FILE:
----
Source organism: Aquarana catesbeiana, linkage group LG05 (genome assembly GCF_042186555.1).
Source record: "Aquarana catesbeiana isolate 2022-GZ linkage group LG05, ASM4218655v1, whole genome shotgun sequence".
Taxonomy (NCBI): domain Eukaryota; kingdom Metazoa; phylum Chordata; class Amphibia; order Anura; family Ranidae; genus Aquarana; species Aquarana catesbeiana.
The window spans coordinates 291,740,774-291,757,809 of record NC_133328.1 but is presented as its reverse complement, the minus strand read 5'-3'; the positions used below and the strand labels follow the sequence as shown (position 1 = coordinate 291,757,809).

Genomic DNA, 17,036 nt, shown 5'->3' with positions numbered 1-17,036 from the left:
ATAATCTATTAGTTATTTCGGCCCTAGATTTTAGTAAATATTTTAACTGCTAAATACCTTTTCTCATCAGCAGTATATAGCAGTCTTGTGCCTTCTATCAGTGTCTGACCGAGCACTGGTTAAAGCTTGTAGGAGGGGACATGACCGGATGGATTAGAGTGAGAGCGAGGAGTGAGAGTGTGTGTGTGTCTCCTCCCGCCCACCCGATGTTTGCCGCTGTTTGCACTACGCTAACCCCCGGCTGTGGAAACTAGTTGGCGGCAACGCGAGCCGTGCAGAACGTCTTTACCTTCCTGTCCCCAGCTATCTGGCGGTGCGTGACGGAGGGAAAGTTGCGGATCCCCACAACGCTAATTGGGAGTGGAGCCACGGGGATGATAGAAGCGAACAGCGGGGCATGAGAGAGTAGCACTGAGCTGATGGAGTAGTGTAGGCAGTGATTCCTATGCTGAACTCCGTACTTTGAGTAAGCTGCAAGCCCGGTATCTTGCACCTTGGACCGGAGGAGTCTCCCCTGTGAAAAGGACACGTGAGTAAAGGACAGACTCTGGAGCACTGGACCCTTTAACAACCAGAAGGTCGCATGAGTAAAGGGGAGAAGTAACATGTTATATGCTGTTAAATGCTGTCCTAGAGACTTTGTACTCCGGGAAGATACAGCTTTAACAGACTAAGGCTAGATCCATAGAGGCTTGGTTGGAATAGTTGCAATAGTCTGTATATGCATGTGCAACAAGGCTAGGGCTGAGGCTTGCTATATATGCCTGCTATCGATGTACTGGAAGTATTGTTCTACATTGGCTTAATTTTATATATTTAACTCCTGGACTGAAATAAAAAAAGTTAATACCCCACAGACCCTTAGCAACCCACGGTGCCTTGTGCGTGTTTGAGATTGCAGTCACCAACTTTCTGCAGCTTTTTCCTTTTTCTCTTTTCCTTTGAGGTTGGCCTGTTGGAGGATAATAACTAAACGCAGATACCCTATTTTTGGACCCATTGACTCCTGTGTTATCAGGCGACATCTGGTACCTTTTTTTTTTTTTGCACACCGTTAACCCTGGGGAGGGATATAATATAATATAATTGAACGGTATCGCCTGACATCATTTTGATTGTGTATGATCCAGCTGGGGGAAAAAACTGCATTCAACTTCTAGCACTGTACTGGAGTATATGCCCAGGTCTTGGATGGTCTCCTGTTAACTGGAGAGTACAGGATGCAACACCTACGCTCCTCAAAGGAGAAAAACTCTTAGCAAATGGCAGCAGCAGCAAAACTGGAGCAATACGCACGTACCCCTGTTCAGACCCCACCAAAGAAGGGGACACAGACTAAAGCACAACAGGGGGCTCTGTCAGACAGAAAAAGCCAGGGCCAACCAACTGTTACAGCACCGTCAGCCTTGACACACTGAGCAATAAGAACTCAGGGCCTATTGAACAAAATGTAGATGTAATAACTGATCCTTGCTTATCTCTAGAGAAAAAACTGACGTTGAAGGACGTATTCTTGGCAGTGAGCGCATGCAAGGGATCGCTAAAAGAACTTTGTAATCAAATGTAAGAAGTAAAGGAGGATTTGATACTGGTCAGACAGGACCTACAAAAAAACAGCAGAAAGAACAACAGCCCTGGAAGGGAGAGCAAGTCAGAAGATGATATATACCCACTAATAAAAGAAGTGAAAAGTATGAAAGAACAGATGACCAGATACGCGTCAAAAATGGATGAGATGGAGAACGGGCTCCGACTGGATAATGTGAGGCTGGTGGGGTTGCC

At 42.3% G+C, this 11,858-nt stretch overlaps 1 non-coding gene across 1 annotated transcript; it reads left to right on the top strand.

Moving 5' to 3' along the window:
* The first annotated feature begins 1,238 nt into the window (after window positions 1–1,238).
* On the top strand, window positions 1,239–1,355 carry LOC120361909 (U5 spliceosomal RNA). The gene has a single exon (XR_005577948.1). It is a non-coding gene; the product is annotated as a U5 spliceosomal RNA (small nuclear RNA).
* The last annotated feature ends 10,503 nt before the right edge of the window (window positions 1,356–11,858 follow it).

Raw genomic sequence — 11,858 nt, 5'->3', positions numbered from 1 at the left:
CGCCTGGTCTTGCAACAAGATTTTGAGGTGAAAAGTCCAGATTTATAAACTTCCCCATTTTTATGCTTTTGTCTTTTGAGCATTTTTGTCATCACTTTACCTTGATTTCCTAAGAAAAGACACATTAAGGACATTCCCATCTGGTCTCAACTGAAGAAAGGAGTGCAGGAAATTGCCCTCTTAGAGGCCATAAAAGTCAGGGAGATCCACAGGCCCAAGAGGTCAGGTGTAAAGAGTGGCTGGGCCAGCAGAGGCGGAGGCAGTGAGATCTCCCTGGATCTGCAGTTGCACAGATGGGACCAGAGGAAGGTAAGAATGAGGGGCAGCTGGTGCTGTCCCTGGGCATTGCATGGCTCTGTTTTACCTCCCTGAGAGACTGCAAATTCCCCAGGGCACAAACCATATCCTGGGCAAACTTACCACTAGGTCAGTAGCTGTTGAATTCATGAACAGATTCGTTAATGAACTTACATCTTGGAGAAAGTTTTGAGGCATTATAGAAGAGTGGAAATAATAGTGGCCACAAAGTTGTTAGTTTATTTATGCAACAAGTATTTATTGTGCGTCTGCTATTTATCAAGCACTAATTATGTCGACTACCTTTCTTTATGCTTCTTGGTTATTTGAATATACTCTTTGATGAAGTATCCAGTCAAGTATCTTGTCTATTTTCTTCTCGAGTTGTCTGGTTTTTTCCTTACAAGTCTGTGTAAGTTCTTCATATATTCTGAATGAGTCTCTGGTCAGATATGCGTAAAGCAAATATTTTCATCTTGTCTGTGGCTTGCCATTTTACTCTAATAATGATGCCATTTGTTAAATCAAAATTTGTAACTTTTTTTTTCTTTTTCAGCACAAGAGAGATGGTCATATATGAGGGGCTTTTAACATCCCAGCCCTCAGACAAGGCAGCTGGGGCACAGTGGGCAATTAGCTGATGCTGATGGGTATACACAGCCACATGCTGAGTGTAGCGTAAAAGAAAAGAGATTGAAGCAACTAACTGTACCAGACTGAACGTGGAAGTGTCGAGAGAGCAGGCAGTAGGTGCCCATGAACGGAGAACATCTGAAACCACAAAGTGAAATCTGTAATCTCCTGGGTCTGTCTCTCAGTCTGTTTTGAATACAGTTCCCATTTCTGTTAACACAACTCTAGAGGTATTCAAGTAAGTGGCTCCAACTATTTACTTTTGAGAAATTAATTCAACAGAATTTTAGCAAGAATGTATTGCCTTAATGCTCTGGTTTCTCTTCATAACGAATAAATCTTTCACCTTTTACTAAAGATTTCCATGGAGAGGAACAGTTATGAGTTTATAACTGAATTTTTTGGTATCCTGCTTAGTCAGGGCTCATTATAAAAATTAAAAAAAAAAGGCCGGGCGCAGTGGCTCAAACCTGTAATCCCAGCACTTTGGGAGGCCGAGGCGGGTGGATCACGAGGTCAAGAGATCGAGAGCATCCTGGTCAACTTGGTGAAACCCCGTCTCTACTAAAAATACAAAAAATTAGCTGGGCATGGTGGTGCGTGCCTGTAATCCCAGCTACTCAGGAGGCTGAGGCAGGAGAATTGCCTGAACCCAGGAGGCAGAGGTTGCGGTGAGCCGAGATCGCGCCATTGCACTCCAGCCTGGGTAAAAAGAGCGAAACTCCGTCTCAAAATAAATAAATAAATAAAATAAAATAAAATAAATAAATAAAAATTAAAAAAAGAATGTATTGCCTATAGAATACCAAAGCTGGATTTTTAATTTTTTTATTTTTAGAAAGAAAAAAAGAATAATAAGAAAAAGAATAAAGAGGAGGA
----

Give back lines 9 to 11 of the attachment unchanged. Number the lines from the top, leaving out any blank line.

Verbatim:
* The first annotated feature begins 1,238 nt into the window (after window positions 1–1,238).
* On the top strand, window positions 1,239–1,355 carry LOC120361909 (U5 spliceosomal RNA). The gene has a single exon (XR_005577948.1). It is a non-coding gene; the product is annotated as a U5 spliceosomal RNA (small nuclear RNA).
* The last annotated feature ends 10,503 nt before the right edge of the window (window positions 1,356–11,858 follow it).